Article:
A Beginner’s Journey To Seeing
Below is an excerpt from the book by Judith Farber, on Amazon (Kindle and paperback): The Art of Seeing In Street Photography
It is an illusion that photos are made with the camera… they are made with the eye, heart and head. – Henri Cartier-Bresson
Much of what we ‘see’ is influenced from what we we read, are taught by our parents and who we hang with. Learning how to see our surroundings from a place of openness and a meaningful point of view without words, is more challenging. Once we learn that there exists a way of seeing then we can expand our vision to the art of seeing.
Photography enables us to explore a deeper visual awareness of what we are normally oblivious to. It takes us on a journey that often parallels our day to day point of view. One might say there is a common link amongst great photographers of having a deep level of awareness and creating a vision. Dorothea Lange stated it best, “a camera is an instrument that teaches us to see without a camera.”
Learning how to create exciting photographs challenges us to discover an in depth view of our surroundings, a tool for exploring our world in more detail. Think of a child just beginning to see. Their eyes are pure and unburdened, everything is new. Getting bogged down by technique right away, often gets in the way. If you enjoy taking pictures, then you will certainly want to learn the technical aspects necessary to produce even better images. But first grasp how to see…retraining our eye, learn to speak with pictures and drawing with light. The most important aspect of composing images is to create one that you want to view again and again, with each time seeing something new.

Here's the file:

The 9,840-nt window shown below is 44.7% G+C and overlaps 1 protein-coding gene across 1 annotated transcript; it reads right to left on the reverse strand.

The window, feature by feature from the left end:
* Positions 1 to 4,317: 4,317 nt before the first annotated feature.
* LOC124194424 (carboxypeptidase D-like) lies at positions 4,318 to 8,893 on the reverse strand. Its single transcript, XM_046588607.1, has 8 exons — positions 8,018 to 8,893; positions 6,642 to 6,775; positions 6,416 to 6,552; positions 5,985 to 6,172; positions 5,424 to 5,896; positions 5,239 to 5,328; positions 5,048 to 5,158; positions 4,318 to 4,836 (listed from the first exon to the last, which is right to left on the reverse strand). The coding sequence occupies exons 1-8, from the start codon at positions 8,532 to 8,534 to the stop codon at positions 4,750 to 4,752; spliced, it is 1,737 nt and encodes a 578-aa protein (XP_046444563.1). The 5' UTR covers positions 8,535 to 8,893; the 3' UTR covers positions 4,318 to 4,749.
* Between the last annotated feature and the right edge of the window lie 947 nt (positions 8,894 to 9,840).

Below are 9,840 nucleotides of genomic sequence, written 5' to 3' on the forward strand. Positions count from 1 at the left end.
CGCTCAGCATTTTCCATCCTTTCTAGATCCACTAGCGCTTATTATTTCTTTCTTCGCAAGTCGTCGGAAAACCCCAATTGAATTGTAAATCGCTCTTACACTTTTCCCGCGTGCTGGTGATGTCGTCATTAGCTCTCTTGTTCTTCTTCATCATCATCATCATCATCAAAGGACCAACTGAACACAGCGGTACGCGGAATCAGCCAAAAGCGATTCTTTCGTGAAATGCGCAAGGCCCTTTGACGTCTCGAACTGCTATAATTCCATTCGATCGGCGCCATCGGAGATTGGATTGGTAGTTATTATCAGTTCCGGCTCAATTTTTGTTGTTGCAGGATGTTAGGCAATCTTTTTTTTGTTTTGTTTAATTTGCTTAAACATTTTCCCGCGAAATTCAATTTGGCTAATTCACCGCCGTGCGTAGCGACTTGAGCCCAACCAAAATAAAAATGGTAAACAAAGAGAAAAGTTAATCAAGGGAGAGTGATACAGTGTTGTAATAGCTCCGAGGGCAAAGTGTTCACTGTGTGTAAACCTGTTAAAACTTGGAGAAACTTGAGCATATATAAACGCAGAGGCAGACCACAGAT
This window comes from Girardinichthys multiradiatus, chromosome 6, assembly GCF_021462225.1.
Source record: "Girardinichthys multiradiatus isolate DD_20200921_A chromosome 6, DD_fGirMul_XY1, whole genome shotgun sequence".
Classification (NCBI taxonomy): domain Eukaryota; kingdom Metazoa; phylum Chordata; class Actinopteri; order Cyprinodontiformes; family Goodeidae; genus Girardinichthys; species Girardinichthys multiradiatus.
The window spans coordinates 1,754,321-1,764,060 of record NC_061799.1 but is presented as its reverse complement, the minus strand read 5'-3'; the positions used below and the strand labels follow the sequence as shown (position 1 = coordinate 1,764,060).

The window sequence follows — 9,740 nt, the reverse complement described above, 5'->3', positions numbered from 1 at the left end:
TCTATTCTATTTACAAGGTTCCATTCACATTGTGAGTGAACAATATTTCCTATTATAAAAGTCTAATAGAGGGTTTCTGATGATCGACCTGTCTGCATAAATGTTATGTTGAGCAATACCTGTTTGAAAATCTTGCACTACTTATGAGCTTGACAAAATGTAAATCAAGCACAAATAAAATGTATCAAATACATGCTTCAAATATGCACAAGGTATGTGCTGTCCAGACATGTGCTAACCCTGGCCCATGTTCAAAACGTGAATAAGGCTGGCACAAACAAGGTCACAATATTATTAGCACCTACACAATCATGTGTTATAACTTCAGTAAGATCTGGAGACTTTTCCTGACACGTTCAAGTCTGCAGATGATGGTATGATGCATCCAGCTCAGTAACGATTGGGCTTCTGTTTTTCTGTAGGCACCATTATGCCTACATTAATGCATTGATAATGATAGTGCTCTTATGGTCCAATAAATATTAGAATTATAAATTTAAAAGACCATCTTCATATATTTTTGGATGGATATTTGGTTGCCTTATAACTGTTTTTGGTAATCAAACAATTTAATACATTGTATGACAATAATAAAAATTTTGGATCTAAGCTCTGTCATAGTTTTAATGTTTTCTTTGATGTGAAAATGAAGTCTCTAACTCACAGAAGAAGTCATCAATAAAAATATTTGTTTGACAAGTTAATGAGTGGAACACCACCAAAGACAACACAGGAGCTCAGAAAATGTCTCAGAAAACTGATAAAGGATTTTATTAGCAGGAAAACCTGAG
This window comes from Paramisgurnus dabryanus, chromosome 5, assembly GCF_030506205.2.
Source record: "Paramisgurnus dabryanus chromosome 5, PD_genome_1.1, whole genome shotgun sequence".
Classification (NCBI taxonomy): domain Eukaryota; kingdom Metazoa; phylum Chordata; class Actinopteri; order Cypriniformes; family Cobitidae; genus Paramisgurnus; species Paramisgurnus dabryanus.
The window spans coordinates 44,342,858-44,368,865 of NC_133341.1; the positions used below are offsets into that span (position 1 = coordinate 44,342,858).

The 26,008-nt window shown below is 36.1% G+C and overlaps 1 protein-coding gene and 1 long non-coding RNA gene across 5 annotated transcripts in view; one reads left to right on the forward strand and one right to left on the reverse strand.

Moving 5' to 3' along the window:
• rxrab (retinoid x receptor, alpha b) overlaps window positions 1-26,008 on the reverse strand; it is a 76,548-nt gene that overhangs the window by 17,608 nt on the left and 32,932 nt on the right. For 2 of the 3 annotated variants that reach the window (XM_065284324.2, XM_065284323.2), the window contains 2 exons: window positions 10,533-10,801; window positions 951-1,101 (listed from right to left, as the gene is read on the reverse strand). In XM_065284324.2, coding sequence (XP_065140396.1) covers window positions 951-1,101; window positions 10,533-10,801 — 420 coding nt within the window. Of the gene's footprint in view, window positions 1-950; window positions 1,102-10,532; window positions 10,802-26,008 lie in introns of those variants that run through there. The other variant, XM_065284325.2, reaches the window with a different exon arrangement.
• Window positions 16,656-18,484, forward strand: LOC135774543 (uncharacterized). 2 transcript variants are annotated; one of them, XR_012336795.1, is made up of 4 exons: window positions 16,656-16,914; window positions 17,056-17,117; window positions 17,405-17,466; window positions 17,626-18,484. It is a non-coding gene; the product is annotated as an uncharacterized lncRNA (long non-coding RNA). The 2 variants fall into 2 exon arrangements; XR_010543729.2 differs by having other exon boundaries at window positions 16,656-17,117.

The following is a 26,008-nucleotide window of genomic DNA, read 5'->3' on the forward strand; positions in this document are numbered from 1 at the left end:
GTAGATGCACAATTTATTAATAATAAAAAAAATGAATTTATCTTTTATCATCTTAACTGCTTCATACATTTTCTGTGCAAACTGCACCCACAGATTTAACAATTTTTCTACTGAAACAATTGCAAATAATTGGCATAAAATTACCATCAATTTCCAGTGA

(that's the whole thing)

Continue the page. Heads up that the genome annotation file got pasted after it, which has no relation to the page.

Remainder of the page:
A Great Photograph
A great photograph reveals something extraordinary from the ordinary simply by the way it is visualized by the photographer. The camera is life’s voyeur, merging the hidden observer with the subject. This could release that part of our self into one of less thinking and less caring of feeling foolish, to simply re-viewing life as a child. We’ve become used to seeing the world from our comfortable vantage point, our personal perspective. Try shooting the bizarre, change your perspective, change the angle of the camera, change your vantage point. Be open to the challenge of trial and error. If the results are less than you might expect, remember, there will always be another photographic situation. Photography, after all, is not just merely a means of reproduction, it is also art.
Enjoy the process!
© 2018 judith farber